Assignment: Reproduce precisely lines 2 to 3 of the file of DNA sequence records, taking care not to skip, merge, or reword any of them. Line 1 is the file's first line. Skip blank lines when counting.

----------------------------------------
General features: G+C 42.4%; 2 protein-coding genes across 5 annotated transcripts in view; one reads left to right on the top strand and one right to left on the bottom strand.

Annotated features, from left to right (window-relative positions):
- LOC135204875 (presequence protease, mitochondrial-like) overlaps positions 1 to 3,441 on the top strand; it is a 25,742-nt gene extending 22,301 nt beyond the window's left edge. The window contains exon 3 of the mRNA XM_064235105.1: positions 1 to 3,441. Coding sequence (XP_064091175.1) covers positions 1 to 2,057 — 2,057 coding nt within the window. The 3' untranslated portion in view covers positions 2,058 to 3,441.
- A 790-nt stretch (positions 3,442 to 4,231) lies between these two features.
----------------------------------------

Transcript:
Annotated features, from left to right (window-relative positions):
- LOC135204875 (presequence protease, mitochondrial-like) overlaps positions 1 to 3,441 on the top strand; it is a 25,742-nt gene extending 22,301 nt beyond the window's left edge. The window contains exon 3 of the mRNA XM_064235105.1: positions 1 to 3,441. Coding sequence (XP_064091175.1) covers positions 1 to 2,057 — 2,057 coding nt within the window. The 3' untranslated portion in view covers positions 2,058 to 3,441.